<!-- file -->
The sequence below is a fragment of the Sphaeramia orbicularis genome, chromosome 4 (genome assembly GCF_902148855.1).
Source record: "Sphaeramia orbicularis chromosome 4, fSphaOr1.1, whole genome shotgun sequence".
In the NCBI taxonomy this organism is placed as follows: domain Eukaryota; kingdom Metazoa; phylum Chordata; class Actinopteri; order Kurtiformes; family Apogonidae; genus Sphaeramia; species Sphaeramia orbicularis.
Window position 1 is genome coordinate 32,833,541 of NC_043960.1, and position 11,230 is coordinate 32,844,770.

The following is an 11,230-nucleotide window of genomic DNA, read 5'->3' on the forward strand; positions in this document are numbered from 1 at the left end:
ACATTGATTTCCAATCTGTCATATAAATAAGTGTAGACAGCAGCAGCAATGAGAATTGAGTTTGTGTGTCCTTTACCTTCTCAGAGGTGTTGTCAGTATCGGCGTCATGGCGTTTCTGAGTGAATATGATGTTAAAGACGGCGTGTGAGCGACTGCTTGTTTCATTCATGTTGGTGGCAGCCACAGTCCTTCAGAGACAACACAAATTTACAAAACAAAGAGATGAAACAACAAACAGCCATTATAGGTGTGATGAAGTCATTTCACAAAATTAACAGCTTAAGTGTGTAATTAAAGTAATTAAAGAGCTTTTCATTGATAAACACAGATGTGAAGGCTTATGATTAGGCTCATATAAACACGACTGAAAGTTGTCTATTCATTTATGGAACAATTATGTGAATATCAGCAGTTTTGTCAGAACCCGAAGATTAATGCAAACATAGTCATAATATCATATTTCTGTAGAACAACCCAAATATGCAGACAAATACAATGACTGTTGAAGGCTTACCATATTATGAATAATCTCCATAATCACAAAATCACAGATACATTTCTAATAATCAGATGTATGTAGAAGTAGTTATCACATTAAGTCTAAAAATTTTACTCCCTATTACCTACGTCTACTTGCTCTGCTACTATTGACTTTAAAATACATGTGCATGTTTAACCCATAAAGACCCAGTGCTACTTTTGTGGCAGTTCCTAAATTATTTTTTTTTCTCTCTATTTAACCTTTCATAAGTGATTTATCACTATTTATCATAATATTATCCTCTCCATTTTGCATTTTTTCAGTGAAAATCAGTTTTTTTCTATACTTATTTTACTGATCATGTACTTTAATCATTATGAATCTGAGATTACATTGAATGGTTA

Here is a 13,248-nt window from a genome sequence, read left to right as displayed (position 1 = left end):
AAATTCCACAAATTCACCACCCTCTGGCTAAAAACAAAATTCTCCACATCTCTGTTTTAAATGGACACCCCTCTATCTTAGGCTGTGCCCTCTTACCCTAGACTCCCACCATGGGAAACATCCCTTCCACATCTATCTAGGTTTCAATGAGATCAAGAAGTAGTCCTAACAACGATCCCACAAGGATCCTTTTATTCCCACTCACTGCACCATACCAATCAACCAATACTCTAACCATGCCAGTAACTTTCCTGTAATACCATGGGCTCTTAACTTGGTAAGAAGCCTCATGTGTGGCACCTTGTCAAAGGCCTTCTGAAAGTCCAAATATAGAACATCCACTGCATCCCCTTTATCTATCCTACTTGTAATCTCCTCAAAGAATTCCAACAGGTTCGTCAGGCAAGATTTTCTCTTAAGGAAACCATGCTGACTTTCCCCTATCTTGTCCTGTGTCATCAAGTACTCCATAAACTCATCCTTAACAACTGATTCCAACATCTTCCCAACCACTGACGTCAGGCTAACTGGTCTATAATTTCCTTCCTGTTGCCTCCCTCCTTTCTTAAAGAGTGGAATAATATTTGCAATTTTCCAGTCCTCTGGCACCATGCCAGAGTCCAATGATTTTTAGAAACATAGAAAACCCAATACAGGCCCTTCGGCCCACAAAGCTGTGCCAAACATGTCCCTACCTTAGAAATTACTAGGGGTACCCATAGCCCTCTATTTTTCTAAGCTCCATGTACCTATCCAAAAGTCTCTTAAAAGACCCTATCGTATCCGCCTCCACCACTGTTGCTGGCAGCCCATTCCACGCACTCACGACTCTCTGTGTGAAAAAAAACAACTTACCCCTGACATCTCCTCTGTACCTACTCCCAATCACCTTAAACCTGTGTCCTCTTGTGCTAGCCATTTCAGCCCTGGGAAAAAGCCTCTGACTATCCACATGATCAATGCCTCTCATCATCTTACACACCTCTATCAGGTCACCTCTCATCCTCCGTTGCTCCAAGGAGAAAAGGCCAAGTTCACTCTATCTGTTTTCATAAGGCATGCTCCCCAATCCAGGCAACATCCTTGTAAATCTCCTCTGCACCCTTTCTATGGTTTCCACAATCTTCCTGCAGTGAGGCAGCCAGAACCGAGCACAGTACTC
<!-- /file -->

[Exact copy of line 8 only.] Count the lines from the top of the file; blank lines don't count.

AAATTCCACAAATTCACCACCCTCTGGCTAAAAACAAAATTCTCCACATCTCTGTTTTAAATGGACACCCCTCTATCTTAGGCTGTGCCCTCTTACCCTAGACTCCCACCATGGGAAACATCCCTTCCACATCTATCTAGGTTTCAATGAGATCAAGAAGTAGTCCTAACAACGATCCCACAAGGATCCTTTTATTCCCACTCACTGCACCATACCAATCAACCAATACTCTAACCATGCCAGTAACTTTCCTGTAATACCATGGGCTCTTAACTTGGTAAGAAGCCTCATGTGTGGCACCTTGTCAAAGGCCTTCTGAAAGTCCAAATATAGAACATCCACTGCATCCCCTTTATCTATCCTACTTGTAATCTCCTCAAAGAATTCCAACAGGTTCGTCAGGCAAGATTTTCTCTTAAGGAAACCATGCTGACTTTCCCCTATCTTGTCCTGTGTCATCAAGTACTCCATAAACTCATCCTTAACAACTGATTCCAACATCTTCCCAACCACTGACGTCAGGCTAACTGGTCTATAATTTCCTTCCTGTTGCCTCCCTCCTTTCTTAAAGAGTGGAATAATATTTGCAATTTTCCAGTCCTCTGGCACCATGCCAGAGTCCAATGATTTTTAGAAACATAGAAAACCCAATACAGGCCCTTCGGCCCACAAAGCTGTGCCAAACATGTCCCTACCTTAGAAATTACTAGGGGTACCCATAGCCCTCTATTTTTCTAAGCTCCATGTACCTATCCAAAAGTCTCTTAAAAGACCCTATCGTATCCGCCTCCACCACTGTTGCTGGCAGCCCATTCCACGCACTCACGACTCTCTGTGTGAAAAAAAACAACTTACCCCTGACATCTCCTCTGTACCTACTCCCAATCACCTTAAACCTGTGTCCTCTTGTGCTAGCCATTTCAGCCCTGGGAAAAAGCCTCTGACTATCCACATGATCAATGCCTCTCATCATCTTACACACCTCTATCAGGTCACCTCTCATCCTCCGTTGCTCCAAGGAGAAAAGGCCAAGTTCACTCTATCTGTTTTCATAAGGCATGCTCCCCAATCCAGGCAACATCCTTGTAAATCTCCTCTGCACCCTTTCTATGGTTTCCACAATCTTCCTGCAGTGAGGCAGCCAGAACCGAGCACAGTACTC